George Reynolds Vs Polygamy Case

976 Words4 Pages

Think 1878. Think there being a “rising vitality in religious life.” Think Mormonism, the Church of Christ, founded 6 April 1830. Think George Reynolds, a man charged with bigamy encountering the court of law in what would be a landmark Supreme Court case. George Reynolds spent a majority of his childhood with his maternal grandmother, whose servant introduced him to the Church of Jesus Christ of Latter-day Saints by taking him to meetings. However, his parents had forbidden him to be baptized member of the church. This did not stop him, as he had already made up his mind that he wanted to become a member of the church. On 4 May 1856, George Teasdale, the president of the branch, baptized him; Teasdale was unaware that Reynolds’s parents were …show more content…

In 1874, efforts to prosecute Latter-day Saints who practiced plural marriage were in full effect. The reasoning was that the religious practice was an infraction of an 1862 act, named the Morrill Anti-Bigamy Act. It was declared unconstitutional to have more than one spouse. Polygamy was said to be in clear violation of the Free Exercise Clause of the First Amendment to the United States Constitution. However, the Church of Latter-day Saints viewed things differently. They believed that the law was unconstitutionally prohibiting its members from following their right to freely practice their religion, ergo they decidedly ignored the Morrill Anti-Bigamy Act. After a while, whilst efforts were being made at the same time to indict the church’s heads for bigamy, the First Presidency came to an agreement to create a test case to be brought to the united States Supreme Court in order to determine how constitutional the anti-bigamy law was. Reynolds was approached to be this test defendant and provide the attorney with numerous witnesses that could confirm his act of bigamy. The case was, in a brief summary, a decision as to whether or not polygamy could be allowed or dismissed if one was filling their “religious duty.” The ruling was that religious beliefs are not supposed to be governed, as the government reaches actions, not opinions. The government cannot make laws regarding religion, but can reach actions when the principles are a violation of “social duties or subversive of good order.” Seeing as polygamy has always been treated as a crime against humanity and marriage is considered the most important factor of social life, one can see as to why this case was such an important encounter with the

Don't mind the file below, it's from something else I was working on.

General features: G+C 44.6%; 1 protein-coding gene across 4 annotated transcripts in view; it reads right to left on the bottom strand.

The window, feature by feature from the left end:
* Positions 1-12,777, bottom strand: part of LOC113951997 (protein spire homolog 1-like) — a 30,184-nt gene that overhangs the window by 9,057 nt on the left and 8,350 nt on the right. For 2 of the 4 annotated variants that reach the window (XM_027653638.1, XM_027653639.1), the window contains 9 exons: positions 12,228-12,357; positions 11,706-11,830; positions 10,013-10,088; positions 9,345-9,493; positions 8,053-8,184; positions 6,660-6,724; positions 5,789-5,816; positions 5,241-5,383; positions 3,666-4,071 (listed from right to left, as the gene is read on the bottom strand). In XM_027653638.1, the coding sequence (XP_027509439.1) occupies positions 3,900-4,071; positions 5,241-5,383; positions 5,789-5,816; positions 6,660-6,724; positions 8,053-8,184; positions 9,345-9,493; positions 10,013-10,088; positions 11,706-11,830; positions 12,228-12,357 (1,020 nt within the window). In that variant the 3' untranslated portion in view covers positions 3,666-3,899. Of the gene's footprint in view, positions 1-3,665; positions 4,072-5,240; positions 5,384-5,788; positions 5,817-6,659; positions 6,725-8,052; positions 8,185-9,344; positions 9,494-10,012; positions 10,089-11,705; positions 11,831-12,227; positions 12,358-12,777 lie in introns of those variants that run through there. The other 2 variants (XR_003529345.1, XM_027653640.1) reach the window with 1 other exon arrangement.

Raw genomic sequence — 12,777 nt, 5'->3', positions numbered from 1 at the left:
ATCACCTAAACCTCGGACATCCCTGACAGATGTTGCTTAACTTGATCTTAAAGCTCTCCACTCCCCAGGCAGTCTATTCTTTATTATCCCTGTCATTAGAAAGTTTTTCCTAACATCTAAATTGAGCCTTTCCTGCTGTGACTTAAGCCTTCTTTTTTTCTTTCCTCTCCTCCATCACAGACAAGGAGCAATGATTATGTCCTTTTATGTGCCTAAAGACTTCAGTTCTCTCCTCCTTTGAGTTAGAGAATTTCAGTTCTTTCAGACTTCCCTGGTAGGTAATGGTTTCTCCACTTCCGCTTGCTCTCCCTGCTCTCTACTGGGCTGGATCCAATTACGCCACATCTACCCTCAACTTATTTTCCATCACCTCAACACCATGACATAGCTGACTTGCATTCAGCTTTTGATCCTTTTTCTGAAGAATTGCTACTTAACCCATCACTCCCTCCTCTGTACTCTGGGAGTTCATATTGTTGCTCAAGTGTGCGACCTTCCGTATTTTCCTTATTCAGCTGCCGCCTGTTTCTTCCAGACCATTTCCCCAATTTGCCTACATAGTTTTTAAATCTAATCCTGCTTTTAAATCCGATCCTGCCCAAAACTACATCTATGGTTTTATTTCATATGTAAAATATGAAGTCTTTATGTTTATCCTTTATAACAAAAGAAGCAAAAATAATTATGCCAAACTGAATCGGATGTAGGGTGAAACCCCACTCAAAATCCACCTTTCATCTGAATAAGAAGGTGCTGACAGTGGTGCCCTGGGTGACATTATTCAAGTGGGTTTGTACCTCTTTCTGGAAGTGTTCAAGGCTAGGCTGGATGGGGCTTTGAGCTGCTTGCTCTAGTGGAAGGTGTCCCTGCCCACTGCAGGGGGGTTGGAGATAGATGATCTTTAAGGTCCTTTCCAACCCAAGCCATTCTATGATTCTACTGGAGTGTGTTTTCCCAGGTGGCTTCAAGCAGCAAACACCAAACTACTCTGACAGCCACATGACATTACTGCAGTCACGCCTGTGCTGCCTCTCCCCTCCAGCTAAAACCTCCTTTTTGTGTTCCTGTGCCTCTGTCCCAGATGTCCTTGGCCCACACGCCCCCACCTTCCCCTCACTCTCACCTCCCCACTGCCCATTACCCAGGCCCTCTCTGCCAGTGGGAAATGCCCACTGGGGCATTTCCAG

Open Document